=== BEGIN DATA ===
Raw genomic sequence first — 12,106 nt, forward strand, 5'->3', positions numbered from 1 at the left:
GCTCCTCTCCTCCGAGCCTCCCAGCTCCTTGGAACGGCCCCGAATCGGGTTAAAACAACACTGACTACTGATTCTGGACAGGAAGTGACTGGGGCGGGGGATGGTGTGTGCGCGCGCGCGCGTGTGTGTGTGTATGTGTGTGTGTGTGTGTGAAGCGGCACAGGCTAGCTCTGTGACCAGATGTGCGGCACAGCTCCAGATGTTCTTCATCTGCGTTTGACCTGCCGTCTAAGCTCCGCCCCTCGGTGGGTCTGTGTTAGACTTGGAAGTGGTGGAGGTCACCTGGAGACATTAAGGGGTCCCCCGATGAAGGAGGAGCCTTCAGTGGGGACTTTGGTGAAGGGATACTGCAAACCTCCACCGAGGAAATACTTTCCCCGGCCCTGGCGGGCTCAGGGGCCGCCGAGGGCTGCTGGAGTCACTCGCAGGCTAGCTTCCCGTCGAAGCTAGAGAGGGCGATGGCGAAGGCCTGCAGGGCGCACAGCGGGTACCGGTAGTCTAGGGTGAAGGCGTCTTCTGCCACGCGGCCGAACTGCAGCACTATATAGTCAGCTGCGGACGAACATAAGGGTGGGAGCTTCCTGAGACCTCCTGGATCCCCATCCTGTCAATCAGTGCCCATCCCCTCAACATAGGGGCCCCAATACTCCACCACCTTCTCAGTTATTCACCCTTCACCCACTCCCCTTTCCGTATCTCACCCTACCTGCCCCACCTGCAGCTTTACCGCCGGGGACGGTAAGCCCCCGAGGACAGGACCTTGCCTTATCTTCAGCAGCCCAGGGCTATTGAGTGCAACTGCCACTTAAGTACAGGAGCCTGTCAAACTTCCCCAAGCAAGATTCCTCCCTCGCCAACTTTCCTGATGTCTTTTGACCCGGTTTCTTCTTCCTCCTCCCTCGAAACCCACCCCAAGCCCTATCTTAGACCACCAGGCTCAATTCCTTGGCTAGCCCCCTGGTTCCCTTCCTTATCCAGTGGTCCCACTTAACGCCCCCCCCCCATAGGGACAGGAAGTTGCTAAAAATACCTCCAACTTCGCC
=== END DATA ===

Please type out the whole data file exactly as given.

Raw genomic sequence first — 12,106 nt, forward strand, 5'->3', positions numbered from 1 at the left:
GCTCCTCTCCTCCGAGCCTCCCAGCTCCTTGGAACGGCCCCGAATCGGGTTAAAACAACACTGACTACTGATTCTGGACAGGAAGTGACTGGGGCGGGGGATGGTGTGTGCGCGCGCGCGCGTGTGTGTGTGTATGTGTGTGTGTGTGTGTGAAGCGGCACAGGCTAGCTCTGTGACCAGATGTGCGGCACAGCTCCAGATGTTCTTCATCTGCGTTTGACCTGCCGTCTAAGCTCCGCCCCTCGGTGGGTCTGTGTTAGACTTGGAAGTGGTGGAGGTCACCTGGAGACATTAAGGGGTCCCCCGATGAAGGAGGAGCCTTCAGTGGGGACTTTGGTGAAGGGATACTGCAAACCTCCACCGAGGAAATACTTTCCCCGGCCCTGGCGGGCTCAGGGGCCGCCGAGGGCTGCTGGAGTCACTCGCAGGCTAGCTTCCCGTCGAAGCTAGAGAGGGCGATGGCGAAGGCCTGCAGGGCGCACAGCGGGTACCGGTAGTCTAGGGTGAAGGCGTCTTCTGCCACGCGGCCGAACTGCAGCACTATATAGTCAGCTGCGGACGAACATAAGGGTGGGAGCTTCCTGAGACCTCCTGGATCCCCATCCTGTCAATCAGTGCCCATCCCCTCAACATAGGGGCCCCAATACTCCACCACCTTCTCAGTTATTCACCCTTCACCCACTCCCCTTTCCGTATCTCACCCTACCTGCCCCACCTGCAGCTTTACCGCCGGGGACGGTAAGCCCCCGAGGACAGGACCTTGCCTTATCTTCAGCAGCCCAGGGCTATTGAGTGCAACTGCCACTTAAGTACAGGAGCCTGTCAAACTTCCCCAAGCAAGATTCCTCCCTCGCCAACTTTCCTGATGTCTTTTGACCCGGTTTCTTCTTCCTCCTCCCTCGAAACCCACCCCAAGCCCTATCTTAGACCACCAGGCTCAATTCCTTGGCTAGCCCCCTGGTTCCCTTCCTTATCCAGTGGTCCCACTTAACGCCCCCCCCCCATAGGGACAGGAAGTTGCTAAAAATACCTCCAACTTCGCC